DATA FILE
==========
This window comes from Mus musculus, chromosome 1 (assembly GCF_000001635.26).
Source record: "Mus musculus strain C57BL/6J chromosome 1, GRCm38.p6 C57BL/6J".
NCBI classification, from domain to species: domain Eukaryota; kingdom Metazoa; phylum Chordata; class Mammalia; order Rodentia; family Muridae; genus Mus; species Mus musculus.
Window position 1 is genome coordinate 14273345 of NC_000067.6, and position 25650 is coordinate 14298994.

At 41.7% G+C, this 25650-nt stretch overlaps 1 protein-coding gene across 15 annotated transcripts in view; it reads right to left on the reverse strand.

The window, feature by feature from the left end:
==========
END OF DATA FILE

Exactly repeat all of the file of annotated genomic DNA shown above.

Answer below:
This window comes from Mus musculus, chromosome 1 (assembly GCF_000001635.26).
Source record: "Mus musculus strain C57BL/6J chromosome 1, GRCm38.p6 C57BL/6J".
NCBI classification, from domain to species: domain Eukaryota; kingdom Metazoa; phylum Chordata; class Mammalia; order Rodentia; family Muridae; genus Mus; species Mus musculus.
Window position 1 is genome coordinate 14273345 of NC_000067.6, and position 25650 is coordinate 14298994.

At 41.7% G+C, this 25650-nt stretch overlaps 1 protein-coding gene across 15 annotated transcripts in view; it reads right to left on the reverse strand.

The window, feature by feature from the left end: